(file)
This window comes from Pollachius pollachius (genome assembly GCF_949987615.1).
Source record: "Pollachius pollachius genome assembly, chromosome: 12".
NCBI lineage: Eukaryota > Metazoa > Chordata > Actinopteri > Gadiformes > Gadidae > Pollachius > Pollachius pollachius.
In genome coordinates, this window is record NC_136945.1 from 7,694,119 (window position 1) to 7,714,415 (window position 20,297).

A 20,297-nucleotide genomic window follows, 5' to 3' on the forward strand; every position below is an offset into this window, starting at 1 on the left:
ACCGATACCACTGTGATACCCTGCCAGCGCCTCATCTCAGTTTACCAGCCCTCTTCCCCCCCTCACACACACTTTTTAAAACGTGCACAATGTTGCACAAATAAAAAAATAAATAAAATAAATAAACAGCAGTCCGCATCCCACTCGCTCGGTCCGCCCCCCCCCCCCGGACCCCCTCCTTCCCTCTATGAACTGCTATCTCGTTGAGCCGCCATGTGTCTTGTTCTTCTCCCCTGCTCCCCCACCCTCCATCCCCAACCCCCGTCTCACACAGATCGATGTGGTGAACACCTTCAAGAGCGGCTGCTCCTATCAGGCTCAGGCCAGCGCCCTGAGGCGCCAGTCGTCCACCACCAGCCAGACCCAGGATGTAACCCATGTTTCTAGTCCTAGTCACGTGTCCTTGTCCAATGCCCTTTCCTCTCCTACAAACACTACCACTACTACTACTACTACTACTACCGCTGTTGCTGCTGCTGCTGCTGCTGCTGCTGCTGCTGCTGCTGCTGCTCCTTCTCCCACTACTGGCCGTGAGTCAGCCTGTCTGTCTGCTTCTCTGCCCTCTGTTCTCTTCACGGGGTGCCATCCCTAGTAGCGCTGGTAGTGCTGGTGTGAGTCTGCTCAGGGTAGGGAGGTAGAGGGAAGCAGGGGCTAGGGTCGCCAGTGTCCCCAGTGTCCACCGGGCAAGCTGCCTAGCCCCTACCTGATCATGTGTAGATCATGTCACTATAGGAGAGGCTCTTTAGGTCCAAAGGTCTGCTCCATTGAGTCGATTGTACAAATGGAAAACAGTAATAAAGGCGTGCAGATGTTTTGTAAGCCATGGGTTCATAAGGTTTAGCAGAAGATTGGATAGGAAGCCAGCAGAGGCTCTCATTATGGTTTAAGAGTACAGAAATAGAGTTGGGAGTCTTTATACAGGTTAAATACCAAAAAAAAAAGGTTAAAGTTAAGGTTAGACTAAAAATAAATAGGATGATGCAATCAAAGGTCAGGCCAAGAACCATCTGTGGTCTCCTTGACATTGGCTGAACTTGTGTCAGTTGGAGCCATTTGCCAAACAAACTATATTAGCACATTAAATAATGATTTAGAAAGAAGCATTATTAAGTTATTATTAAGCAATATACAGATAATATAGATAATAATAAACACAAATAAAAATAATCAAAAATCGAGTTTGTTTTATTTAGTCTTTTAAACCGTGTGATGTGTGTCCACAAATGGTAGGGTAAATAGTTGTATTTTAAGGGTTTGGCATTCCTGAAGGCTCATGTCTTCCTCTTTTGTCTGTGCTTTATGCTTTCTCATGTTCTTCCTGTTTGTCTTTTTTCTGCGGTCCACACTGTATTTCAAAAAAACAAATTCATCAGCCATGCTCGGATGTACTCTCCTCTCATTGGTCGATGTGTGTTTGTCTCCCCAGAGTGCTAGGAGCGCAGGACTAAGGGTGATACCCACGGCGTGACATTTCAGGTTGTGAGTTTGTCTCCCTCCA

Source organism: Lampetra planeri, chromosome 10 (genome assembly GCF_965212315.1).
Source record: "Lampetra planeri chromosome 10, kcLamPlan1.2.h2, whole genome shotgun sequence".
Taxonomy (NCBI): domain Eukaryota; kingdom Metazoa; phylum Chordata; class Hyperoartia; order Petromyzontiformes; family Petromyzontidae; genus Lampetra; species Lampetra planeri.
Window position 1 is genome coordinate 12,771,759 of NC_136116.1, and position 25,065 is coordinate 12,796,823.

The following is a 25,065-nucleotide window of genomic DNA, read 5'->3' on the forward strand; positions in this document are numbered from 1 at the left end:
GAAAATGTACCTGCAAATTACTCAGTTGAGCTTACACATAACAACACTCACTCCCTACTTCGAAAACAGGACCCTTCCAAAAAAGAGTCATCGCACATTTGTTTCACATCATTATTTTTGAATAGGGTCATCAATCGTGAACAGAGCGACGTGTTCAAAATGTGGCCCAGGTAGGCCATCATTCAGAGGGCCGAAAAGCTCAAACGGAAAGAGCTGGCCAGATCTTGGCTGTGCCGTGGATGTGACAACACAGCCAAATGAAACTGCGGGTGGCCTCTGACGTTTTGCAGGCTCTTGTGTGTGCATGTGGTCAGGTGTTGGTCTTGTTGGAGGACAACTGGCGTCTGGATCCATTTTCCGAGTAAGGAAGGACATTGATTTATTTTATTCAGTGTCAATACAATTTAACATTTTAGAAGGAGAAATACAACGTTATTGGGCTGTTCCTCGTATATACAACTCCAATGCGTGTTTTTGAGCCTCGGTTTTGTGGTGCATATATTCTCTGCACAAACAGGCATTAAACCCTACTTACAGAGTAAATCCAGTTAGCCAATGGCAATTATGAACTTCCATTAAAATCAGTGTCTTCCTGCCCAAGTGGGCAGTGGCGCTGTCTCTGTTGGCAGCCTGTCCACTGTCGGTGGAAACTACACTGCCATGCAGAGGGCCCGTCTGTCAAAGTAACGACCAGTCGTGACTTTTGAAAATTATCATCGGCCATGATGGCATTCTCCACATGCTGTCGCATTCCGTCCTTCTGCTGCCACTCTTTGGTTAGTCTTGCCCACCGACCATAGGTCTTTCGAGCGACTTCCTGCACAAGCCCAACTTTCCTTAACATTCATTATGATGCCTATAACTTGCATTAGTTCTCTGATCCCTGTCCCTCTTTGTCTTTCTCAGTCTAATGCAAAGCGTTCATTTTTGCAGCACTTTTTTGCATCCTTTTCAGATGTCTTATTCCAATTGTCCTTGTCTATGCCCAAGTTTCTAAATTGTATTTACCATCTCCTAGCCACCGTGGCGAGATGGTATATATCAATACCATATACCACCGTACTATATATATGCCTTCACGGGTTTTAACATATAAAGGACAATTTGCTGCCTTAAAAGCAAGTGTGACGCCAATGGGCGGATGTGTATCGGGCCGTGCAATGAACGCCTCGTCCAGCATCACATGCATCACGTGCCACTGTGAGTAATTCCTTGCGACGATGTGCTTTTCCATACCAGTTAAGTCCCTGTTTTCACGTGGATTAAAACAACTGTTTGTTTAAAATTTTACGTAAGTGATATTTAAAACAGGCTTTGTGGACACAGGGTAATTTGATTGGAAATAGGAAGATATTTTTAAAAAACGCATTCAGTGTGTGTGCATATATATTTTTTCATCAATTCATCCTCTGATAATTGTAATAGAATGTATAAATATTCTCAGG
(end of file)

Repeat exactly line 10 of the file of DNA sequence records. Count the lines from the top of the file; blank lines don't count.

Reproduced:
Window position 1 is genome coordinate 12,771,759 of NC_136116.1, and position 25,065 is coordinate 12,796,823.